Build a Robot
This is the invisible robot, the machine with sensors, brains, and actuators, that doesn't look like a robot at all. Embedded systems is one of the fastest growing areas of digital technology, but its modest, behind-the-scenes (under-the-hood, inside-the-walls) nature means that it's off of most people's radar. And because of their very un-botish nature, we won't really be spending too much time discussing embedded robotics here.
FIGURE 4.3 JPL's latest robo-critter, Spiderbot, is designed for extraplanetary exploration. Let's hope it doesn't get blown away in a stiff Martian wind. Photo used with permission of NASA/JPL/Cal Tech.
Embedded robots vary greatly in body type, depending on their function and environment. They are usually highly integrated into their world (a new home, the signs and light poles of a highway, the guts of an orbiting satellite), which is why we tend to overlook them.
The SDR-4X (Sony Dream Robot), Sony's diminutive answer to Honda's Asimo. The SDR looks human-sized in many pictures, but it's actually tiny (23 inches tall). When it's available for sale, the SDR-4X will cost as much as a luxury car! Photo courtesy of Sony Corporation.
The Development Platform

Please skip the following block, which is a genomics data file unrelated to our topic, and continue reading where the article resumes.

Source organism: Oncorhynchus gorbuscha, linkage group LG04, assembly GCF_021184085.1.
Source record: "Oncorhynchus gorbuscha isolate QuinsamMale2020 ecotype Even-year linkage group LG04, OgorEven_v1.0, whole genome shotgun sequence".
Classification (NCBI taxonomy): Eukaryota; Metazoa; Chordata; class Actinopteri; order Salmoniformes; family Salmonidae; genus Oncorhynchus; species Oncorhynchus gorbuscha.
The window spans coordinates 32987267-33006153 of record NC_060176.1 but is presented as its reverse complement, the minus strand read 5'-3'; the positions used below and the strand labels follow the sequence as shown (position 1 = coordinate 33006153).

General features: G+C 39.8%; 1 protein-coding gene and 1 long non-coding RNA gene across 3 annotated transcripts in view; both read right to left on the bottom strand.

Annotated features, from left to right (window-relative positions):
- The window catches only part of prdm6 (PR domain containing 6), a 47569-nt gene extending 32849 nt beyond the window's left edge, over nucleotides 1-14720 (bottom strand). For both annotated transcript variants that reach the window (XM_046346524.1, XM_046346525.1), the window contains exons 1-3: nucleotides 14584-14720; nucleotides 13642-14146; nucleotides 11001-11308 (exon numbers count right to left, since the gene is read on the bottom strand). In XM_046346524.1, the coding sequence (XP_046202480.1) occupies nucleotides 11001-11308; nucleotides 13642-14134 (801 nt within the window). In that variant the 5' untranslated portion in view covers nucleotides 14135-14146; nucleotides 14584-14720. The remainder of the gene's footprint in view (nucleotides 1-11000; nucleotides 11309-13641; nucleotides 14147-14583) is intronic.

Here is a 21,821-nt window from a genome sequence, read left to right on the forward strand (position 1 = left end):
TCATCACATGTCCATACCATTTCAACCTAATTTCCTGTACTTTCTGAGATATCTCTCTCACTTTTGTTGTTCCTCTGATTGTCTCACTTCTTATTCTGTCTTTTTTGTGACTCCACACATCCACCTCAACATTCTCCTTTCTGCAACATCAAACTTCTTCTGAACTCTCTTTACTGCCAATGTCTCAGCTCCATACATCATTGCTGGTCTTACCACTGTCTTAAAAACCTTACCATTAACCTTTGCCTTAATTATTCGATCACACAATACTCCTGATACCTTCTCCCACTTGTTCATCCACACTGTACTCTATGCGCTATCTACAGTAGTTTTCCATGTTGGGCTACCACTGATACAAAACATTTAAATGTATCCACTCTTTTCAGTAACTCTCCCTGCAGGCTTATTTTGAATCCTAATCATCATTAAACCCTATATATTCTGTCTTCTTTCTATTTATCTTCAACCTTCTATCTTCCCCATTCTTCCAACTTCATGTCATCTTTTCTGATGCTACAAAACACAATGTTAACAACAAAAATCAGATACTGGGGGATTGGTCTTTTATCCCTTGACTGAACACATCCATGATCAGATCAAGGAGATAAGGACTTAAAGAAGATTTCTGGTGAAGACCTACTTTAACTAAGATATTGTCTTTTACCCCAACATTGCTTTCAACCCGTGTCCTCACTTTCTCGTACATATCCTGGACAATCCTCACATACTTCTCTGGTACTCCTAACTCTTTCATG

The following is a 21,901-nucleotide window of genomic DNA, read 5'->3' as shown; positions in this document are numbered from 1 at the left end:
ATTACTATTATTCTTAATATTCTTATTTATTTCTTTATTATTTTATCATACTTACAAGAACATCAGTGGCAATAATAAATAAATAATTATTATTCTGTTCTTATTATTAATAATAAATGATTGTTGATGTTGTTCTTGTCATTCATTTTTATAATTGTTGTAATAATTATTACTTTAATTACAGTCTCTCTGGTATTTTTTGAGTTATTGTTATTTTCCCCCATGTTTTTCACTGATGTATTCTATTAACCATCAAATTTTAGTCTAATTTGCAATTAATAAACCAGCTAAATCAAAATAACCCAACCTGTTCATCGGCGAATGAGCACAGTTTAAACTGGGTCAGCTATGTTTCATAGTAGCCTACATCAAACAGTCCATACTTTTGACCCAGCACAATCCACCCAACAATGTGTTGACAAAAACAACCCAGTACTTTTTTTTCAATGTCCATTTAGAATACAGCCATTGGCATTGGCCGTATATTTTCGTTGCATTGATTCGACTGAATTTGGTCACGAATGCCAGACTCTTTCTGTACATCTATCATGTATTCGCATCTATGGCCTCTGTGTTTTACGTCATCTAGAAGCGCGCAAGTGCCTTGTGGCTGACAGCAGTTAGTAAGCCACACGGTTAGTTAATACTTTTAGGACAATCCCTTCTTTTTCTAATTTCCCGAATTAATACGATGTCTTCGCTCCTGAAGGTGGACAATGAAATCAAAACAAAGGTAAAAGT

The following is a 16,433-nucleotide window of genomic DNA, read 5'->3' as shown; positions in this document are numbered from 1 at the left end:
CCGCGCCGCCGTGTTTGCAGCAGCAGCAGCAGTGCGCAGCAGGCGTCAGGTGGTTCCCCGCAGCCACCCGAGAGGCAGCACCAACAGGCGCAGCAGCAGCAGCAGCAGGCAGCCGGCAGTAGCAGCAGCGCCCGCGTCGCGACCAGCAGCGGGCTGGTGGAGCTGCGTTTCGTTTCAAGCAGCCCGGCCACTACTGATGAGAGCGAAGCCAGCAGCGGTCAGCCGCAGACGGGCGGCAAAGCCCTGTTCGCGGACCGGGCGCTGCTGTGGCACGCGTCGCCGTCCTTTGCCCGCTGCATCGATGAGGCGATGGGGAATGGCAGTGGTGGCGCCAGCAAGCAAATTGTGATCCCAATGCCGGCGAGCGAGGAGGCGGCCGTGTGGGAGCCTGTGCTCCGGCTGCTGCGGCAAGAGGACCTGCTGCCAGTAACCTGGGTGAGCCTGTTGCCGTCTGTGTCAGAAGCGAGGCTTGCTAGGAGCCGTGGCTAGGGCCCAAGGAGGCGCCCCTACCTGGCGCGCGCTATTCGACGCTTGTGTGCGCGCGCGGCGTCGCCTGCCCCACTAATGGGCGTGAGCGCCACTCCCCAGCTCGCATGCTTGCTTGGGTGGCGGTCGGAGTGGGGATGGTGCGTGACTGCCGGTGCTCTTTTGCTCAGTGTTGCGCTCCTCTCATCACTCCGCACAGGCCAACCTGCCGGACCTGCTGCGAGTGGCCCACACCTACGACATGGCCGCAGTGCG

This type of robot is a little different than the rest. In research labs, school classrooms, and garages and basements all over the world, piles of mechanical, electronic, and computer parts can be seen motoring around, trying to make sense of their world.
Bots of this type are often the least "style" conscious, and often have no shell. The form is usually the lowest priority and often takes the shape of a couple of large disks stacked on top of each other, separated by spacers (see Figure 4.5).
Here, the robot body only exists to allow the experimenter to test out control programs, sensor arrays, and other robot components. Information gained by experimenting on these platforms is often incorporated into more solid, robust robots.
Bots of this type usually have an extremely simple structure made of readily available materials and sport a constantly changing array of hardware. The robot we will build in Project 3 is a miniature version of such a development platform.
The type of simple platform seen here (without other components mounted) is a common sight in university labs and hobby workshops all over the world. Photo reprinted courtesy of Budget Robotics.com.
NEXT: Robots: The Exploded View
The Absolute Beginner's Guide to Building Robots by Gareth Branwyn, ISBN-10: 0-78972971-7 is available from InformIT. Permission to reprint granted by Pearson Publshing.